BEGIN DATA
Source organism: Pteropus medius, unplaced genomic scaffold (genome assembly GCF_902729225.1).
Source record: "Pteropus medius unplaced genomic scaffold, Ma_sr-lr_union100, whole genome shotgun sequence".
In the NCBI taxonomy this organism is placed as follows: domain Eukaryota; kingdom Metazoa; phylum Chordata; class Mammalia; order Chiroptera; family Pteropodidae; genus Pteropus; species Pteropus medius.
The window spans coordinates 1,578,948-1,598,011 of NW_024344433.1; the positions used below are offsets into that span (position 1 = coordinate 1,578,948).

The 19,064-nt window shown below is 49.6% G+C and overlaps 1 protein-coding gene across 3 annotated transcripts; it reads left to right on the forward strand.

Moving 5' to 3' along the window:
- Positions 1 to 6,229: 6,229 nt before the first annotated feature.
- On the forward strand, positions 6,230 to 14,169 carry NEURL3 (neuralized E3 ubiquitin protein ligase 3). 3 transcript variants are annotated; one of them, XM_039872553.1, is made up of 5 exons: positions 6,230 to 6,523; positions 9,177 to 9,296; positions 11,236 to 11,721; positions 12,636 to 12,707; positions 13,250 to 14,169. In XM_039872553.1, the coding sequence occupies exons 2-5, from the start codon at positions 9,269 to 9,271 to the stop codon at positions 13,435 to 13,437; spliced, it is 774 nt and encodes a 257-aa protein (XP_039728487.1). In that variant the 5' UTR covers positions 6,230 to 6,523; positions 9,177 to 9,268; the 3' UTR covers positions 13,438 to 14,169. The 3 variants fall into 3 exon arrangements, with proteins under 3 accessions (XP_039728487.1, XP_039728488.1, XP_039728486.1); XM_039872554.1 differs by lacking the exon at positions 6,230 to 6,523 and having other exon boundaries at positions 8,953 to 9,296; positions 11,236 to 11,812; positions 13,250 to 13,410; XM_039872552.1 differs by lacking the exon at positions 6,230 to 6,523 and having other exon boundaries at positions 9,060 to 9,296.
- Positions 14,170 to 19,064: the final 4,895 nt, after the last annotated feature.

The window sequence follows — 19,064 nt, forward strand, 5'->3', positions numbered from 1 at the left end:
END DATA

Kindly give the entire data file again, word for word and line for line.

Source organism: Pteropus medius, unplaced genomic scaffold (genome assembly GCF_902729225.1).
Source record: "Pteropus medius unplaced genomic scaffold, Ma_sr-lr_union100, whole genome shotgun sequence".
In the NCBI taxonomy this organism is placed as follows: domain Eukaryota; kingdom Metazoa; phylum Chordata; class Mammalia; order Chiroptera; family Pteropodidae; genus Pteropus; species Pteropus medius.
The window spans coordinates 1,578,948-1,598,011 of NW_024344433.1; the positions used below are offsets into that span (position 1 = coordinate 1,578,948).

The 19,064-nt window shown below is 49.6% G+C and overlaps 1 protein-coding gene across 3 annotated transcripts; it reads left to right on the forward strand.

Moving 5' to 3' along the window:
- Positions 1 to 6,229: 6,229 nt before the first annotated feature.
- On the forward strand, positions 6,230 to 14,169 carry NEURL3 (neuralized E3 ubiquitin protein ligase 3). 3 transcript variants are annotated; one of them, XM_039872553.1, is made up of 5 exons: positions 6,230 to 6,523; positions 9,177 to 9,296; positions 11,236 to 11,721; positions 12,636 to 12,707; positions 13,250 to 14,169. In XM_039872553.1, the coding sequence occupies exons 2-5, from the start codon at positions 9,269 to 9,271 to the stop codon at positions 13,435 to 13,437; spliced, it is 774 nt and encodes a 257-aa protein (XP_039728487.1). In that variant the 5' UTR covers positions 6,230 to 6,523; positions 9,177 to 9,268; the 3' UTR covers positions 13,438 to 14,169. The 3 variants fall into 3 exon arrangements, with proteins under 3 accessions (XP_039728487.1, XP_039728488.1, XP_039728486.1); XM_039872554.1 differs by lacking the exon at positions 6,230 to 6,523 and having other exon boundaries at positions 8,953 to 9,296; positions 11,236 to 11,812; positions 13,250 to 13,410; XM_039872552.1 differs by lacking the exon at positions 6,230 to 6,523 and having other exon boundaries at positions 9,060 to 9,296.
- Positions 14,170 to 19,064: the final 4,895 nt, after the last annotated feature.

The window sequence follows — 19,064 nt, forward strand, 5'->3', positions numbered from 1 at the left end: